Holidays to St Ouen'S Bay
8 Flats in St Ouen'S Bay, near Jersey, Channel Islands
, the free encyclopedia
- For the U.S. state, see New Jersey; for other uses, please see Jersey (disambiguation).
The Bailiwick of Jersey
(Jèrriais: Jèrri) is a British Crown dependency off the coast of Normandy, France. As well as the island of Jersey itself, it also includes the uninhabited islands of Minquiers and Ecréhous. Along with the Bailiwick of Guernsey it forms the grouping known as the Channel Islands. The defence of all these islands is the responsibility of the United Kingdom. However, Jersey is not part of the UK, nor the European Union, but is rather a separate possession of the Crown, comparable to the Isle of Man.
HistoryMain article: History of Jersey
Jersey history is significant because of its strategic location between the northern coast of France and the southern coast of England; the island's recorded history extending over a thousand years.
Evidence of bronze-age and early iron-age settlements is in abundance and stone burial chambers are dotted around the island. While archaeological evidence of Roman influence has been found, in particular the coastal headland site at Le Pinacle, Les Landes, where remains of a primitive structure are attributed to Roman temple worship (fanum
), evidence for regular Roman occupation has yet to be established.
Formerly under the control of Brittany and named Angia
, also spelled Agna
, Jersey became subject to Viking influence in the 9th century, one of the 'Norman Islands'. The name for 'Jersey' itself is sourced from a Viking heritage: the Norse suffix -ey
can be found in many places around the northern European coasts. However the significance of the first part of the island's toponym is unclear. Among theories are that it derives from jarth
), or jarl
, or in the case of Jerseys sister island Guernsey gers
) or Geirr
(a personal name). Alternatively support for a Celtic origin can be made with reference to the Gaulish gar-
The island was eventually annexed to the Duchy of Normandy by William Longsword, Duke of Normandy in 933. His descendant, William the Conqueror, conquered England in 1066, which led to the Duchy of Normandy and the kingdom of England being governed under one monarch. The Dukes of Normandy owned considerable estates on the island, Norman families living on their estates founding many of the historical Norman-French Jersey family names. King John lost all his territories in mainland Normandy in 1204 to King Philip II Augustus, but retained possession of Jersey, along with Guernsey and the other Channel Islands. The islands have been internally self-governing since.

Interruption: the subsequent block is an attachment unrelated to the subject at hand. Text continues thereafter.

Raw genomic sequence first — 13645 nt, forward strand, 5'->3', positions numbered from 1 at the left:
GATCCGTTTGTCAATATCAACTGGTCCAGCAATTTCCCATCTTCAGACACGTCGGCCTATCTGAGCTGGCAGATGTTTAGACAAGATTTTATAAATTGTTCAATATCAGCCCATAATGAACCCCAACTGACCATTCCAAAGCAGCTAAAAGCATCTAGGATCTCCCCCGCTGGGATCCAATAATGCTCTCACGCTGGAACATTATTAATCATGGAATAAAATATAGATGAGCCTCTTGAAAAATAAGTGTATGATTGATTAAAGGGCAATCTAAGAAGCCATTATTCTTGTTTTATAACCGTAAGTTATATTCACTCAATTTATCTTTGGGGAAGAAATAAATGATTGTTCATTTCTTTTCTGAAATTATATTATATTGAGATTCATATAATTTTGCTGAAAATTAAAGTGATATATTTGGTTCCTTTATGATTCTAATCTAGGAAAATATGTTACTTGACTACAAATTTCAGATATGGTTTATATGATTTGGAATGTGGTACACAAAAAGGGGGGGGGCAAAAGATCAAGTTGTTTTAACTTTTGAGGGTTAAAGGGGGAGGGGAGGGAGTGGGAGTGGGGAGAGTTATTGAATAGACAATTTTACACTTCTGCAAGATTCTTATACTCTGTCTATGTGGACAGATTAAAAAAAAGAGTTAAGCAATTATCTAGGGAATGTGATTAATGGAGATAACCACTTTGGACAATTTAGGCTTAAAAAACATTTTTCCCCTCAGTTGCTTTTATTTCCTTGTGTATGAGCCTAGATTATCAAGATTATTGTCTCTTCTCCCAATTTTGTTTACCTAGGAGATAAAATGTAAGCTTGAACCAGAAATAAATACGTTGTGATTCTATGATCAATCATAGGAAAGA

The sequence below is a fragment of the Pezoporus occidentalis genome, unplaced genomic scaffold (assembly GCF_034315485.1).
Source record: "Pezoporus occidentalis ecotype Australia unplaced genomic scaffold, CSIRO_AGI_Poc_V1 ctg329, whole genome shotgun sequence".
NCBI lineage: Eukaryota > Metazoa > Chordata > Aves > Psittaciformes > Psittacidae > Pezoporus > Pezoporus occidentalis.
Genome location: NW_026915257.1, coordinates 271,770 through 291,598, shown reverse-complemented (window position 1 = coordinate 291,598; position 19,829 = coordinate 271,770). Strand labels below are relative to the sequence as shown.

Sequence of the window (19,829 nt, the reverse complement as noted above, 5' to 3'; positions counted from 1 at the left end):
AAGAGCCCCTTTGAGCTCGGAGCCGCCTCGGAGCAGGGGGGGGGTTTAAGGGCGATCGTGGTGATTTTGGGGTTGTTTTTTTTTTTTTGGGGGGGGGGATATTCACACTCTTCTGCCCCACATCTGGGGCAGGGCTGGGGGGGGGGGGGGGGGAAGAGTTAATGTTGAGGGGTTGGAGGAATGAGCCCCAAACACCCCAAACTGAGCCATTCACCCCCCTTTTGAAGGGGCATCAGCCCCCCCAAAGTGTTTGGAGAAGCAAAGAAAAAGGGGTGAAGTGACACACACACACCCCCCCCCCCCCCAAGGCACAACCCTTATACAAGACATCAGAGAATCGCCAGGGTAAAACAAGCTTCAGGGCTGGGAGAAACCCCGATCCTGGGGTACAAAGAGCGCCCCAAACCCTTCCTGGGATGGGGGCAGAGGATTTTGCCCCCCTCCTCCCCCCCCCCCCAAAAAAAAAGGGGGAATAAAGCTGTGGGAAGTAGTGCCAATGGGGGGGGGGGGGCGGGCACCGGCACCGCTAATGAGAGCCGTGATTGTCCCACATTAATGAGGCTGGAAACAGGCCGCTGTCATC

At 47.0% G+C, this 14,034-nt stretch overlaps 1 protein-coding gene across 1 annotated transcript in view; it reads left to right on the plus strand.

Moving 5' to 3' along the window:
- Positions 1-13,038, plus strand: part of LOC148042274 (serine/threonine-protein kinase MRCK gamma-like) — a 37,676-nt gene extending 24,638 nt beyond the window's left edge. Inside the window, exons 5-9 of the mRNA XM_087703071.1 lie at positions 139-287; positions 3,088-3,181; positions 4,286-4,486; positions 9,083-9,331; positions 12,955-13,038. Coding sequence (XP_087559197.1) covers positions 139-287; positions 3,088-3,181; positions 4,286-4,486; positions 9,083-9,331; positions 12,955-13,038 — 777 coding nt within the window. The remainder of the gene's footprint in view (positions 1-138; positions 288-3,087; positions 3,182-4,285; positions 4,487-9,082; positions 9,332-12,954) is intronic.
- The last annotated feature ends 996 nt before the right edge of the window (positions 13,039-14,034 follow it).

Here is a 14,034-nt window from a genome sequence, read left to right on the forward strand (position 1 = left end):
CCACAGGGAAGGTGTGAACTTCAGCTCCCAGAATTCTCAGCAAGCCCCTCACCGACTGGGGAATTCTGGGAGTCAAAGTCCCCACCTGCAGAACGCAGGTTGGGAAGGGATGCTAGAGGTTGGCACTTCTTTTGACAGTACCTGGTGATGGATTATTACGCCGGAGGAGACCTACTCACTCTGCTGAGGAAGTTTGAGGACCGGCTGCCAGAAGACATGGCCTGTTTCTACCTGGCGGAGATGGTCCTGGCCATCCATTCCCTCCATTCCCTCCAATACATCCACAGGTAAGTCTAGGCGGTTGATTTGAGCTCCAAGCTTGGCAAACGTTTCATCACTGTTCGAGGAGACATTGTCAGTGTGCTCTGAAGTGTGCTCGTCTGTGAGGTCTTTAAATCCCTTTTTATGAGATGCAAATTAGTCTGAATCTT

Islanders became involved with the Newfoundland fisheries in the 17th century. In recognition for all the help given to him during his exile in Jersey in the 1640s, Charles II gave George Carteret, Bailiff and governor, a large grant of land in the American colonies, which he promptly named New Jersey, now part of the United States of America.
Trade, aided by neutrality between England and France, laid the foundations of prosperity. The Jersey way of life involved agriculture, fishing, shipbuilding, and production of woollen goods until 19th century improvements in transport links brought tourism to the Island.
Jersey was occupied by Nazi Germany from 1 July, 1940, and was held until 9 May, 1945.
Jersey's legislature is the States of Jersey. It includes 53 elected members - 12 senators (elected for 6-year terms), 12 constables (heads of parishes elected for 3-year terms), 29 deputies (elected for 3-year terms); the Bailiff and the Deputy Bailiff (appointed to preside over the assembly and having a casting vote in favour of the status quo when presiding); and 3 non-voting members - the Dean of Jersey, the Attorney General, and the Solicitor General all appointed by the Crown. Government departments are run by a cabinet of ministers under a Chief Minister. The civil head of the Island is the Bailiff.
All current States Members have been elected as independents. Formally constituted political parties are unfashionable, although groups of "like-minded members" act in concert.
The Centre Party (Jersey) is the only political party in Jersey. The Centre Party has committed to only proposing candidates for Senatorial elections, though members are free to, and have, stood for Deputy as independents. They remain independent in the Chamber.
The legal system is based on Norman customary law (including the Clameur de Haro), statute and English law; justice is administered by the Royal Court.